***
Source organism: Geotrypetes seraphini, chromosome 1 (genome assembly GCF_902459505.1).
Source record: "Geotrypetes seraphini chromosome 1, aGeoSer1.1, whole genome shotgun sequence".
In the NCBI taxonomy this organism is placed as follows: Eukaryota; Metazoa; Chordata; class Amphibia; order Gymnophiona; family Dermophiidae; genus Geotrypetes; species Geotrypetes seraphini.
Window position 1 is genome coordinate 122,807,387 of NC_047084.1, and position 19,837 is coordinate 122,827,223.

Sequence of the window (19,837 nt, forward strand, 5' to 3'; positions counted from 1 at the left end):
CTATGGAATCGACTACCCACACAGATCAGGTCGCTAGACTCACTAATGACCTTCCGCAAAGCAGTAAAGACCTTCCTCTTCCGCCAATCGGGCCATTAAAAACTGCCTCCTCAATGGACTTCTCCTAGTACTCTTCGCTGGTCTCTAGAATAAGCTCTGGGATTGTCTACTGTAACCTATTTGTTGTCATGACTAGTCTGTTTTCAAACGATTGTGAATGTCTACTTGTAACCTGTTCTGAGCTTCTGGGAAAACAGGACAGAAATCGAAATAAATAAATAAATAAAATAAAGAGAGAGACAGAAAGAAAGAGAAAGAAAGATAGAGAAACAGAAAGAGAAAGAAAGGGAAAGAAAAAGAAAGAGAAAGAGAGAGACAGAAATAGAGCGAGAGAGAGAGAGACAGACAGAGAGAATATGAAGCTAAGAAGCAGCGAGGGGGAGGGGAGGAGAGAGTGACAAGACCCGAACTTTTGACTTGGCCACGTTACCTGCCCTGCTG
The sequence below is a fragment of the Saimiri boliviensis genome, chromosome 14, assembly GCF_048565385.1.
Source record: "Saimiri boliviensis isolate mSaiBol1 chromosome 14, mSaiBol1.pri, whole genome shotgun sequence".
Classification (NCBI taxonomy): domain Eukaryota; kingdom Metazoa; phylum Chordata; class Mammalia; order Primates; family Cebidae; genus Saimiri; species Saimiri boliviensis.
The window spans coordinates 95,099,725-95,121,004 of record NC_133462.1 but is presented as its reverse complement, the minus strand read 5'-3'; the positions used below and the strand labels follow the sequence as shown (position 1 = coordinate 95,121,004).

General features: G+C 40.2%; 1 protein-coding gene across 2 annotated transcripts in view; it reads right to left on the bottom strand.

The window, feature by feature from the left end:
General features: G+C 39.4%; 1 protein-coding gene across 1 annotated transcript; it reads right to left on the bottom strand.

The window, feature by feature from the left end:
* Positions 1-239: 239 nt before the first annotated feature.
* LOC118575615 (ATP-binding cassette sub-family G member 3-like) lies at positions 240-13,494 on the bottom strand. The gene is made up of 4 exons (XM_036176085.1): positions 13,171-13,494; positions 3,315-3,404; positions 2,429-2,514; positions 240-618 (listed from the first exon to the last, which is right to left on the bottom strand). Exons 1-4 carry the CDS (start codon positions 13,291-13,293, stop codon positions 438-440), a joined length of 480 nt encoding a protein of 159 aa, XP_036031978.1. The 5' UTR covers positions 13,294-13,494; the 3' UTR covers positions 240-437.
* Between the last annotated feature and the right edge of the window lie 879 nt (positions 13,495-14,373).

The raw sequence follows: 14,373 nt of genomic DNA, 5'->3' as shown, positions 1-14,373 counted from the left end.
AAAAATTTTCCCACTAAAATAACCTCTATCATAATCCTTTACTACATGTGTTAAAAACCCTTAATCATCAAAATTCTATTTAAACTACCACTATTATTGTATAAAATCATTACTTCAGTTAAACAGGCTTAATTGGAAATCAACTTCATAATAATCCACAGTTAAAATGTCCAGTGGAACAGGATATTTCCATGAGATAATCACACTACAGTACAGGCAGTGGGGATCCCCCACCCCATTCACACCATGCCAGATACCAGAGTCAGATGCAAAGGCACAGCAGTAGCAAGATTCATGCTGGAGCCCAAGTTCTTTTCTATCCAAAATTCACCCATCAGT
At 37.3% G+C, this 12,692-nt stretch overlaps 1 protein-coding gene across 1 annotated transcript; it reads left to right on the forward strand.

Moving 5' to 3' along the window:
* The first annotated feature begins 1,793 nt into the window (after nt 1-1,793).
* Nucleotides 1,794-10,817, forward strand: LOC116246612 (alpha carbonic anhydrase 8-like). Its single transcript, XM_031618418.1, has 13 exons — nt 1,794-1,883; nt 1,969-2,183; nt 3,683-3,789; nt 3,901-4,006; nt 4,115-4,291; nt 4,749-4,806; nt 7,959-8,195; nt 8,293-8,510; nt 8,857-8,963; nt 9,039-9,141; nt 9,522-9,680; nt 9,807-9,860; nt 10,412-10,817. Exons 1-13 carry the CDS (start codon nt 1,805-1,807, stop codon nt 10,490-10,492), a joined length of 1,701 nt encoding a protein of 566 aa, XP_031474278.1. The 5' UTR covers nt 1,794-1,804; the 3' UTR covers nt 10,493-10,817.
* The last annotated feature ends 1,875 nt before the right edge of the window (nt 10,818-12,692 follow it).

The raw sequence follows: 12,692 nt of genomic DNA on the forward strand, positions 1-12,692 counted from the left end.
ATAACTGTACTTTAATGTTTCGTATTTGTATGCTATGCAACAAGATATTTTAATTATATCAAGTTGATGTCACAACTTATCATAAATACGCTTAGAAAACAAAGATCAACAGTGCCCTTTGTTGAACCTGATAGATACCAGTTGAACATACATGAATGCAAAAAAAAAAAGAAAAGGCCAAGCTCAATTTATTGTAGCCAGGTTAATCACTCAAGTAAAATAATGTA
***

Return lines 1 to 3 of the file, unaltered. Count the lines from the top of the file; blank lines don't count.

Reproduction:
Source organism: Geotrypetes seraphini, chromosome 1 (genome assembly GCF_902459505.1).
Source record: "Geotrypetes seraphini chromosome 1, aGeoSer1.1, whole genome shotgun sequence".
In the NCBI taxonomy this organism is placed as follows: Eukaryota; Metazoa; Chordata; class Amphibia; order Gymnophiona; family Dermophiidae; genus Geotrypetes; species Geotrypetes seraphini.